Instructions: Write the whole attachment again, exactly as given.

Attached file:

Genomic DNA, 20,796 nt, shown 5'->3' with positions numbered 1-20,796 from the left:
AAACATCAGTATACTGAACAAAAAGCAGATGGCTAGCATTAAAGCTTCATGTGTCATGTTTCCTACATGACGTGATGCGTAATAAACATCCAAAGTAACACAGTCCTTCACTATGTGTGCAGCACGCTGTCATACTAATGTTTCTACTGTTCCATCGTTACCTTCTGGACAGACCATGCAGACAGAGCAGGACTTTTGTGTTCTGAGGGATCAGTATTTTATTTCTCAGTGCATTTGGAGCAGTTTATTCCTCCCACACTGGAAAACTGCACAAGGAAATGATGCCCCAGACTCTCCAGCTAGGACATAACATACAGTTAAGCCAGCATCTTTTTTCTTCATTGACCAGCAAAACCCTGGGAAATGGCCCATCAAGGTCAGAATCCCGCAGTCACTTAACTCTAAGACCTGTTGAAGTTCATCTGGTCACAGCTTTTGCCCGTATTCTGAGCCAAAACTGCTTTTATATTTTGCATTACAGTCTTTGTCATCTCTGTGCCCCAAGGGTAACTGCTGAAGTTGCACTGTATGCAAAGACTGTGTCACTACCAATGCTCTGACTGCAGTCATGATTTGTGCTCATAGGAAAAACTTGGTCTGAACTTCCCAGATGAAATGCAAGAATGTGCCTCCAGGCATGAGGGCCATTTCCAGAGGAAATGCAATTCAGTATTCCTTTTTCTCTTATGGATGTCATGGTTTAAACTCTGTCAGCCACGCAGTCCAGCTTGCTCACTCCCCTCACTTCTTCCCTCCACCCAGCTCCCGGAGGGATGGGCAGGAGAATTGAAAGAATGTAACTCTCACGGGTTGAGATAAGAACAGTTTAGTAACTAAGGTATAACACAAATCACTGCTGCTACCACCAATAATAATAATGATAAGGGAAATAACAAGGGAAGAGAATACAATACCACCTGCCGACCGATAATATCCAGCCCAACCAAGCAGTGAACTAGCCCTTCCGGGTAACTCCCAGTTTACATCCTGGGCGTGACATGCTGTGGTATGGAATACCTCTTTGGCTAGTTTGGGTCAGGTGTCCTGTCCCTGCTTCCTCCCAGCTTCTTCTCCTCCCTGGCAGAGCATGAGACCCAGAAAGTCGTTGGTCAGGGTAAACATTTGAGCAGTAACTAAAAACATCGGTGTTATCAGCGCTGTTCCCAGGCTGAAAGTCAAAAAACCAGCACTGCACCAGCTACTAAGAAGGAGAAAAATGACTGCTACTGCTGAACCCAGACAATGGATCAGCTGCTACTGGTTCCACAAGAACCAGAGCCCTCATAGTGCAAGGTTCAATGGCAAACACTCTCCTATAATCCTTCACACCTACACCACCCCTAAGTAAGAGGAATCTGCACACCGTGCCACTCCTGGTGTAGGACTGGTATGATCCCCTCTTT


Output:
Genomic DNA, 20,796 nt, shown 5'->3' with positions numbered 1-20,796 from the left:
AAACATCAGTATACTGAACAAAAAGCAGATGGCTAGCATTAAAGCTTCATGTGTCATGTTTCCTACATGACGTGATGCGTAATAAACATCCAAAGTAACACAGTCCTTCACTATGTGTGCAGCACGCTGTCATACTAATGTTTCTACTGTTCCATCGTTACCTTCTGGACAGACCATGCAGACAGAGCAGGACTTTTGTGTTCTGAGGGATCAGTATTTTATTTCTCAGTGCATTTGGAGCAGTTTATTCCTCCCACACTGGAAAACTGCACAAGGAAATGATGCCCCAGACTCTCCAGCTAGGACATAACATACAGTTAAGCCAGCATCTTTTTTCTTCATTGACCAGCAAAACCCTGGGAAATGGCCCATCAAGGTCAGAATCCCGCAGTCACTTAACTCTAAGACCTGTTGAAGTTCATCTGGTCACAGCTTTTGCCCGTATTCTGAGCCAAAACTGCTTTTATATTTTGCATTACAGTCTTTGTCATCTCTGTGCCCCAAGGGTAACTGCTGAAGTTGCACTGTATGCAAAGACTGTGTCACTACCAATGCTCTGACTGCAGTCATGATTTGTGCTCATAGGAAAAACTTGGTCTGAACTTCCCAGATGAAATGCAAGAATGTGCCTCCAGGCATGAGGGCCATTTCCAGAGGAAATGCAATTCAGTATTCCTTTTTCTCTTATGGATGTCATGGTTTAAACTCTGTCAGCCACGCAGTCCAGCTTGCTCACTCCCCTCACTTCTTCCCTCCACCCAGCTCCCGGAGGGATGGGCAGGAGAATTGAAAGAATGTAACTCTCACGGGTTGAGATAAGAACAGTTTAGTAACTAAGGTATAACACAAATCACTGCTGCTACCACCAATAATAATAATGATAAGGGAAATAACAAGGGAAGAGAATACAATACCACCTGCCGACCGATAATATCCAGCCCAACCAAGCAGTGAACTAGCCCTTCCGGGTAACTCCCAGTTTACATCCTGGGCGTGACATGCTGTGGTATGGAATACCTCTTTGGCTAGTTTGGGTCAGGTGTCCTGTCCCTGCTTCCTCCCAGCTTCTTCTCCTCCCTGGCAGAGCATGAGACCCAGAAAGTCGTTGGTCAGGGTAAACATTTGAGCAGTAACTAAAAACATCGGTGTTATCAGCGCTGTTCCCAGGCTGAAAGTCAAAAAACCAGCACTGCACCAGCTACTAAGAAGGAGAAAAATGACTGCTACTGCTGAACCCAGACAATGGATCAGCTGCTACTGGTTCCACAAGAACCAGAGCCCTCATAGTGCAAGGTTCAATGGCAAACACTCTCCTATAATCCTTCACACCTACACCACCCCTAAGTAAGAGGAATCTGCACACCGTGCCACTCCTGGTGTAGGACTGGTATGATCCCCTCTTT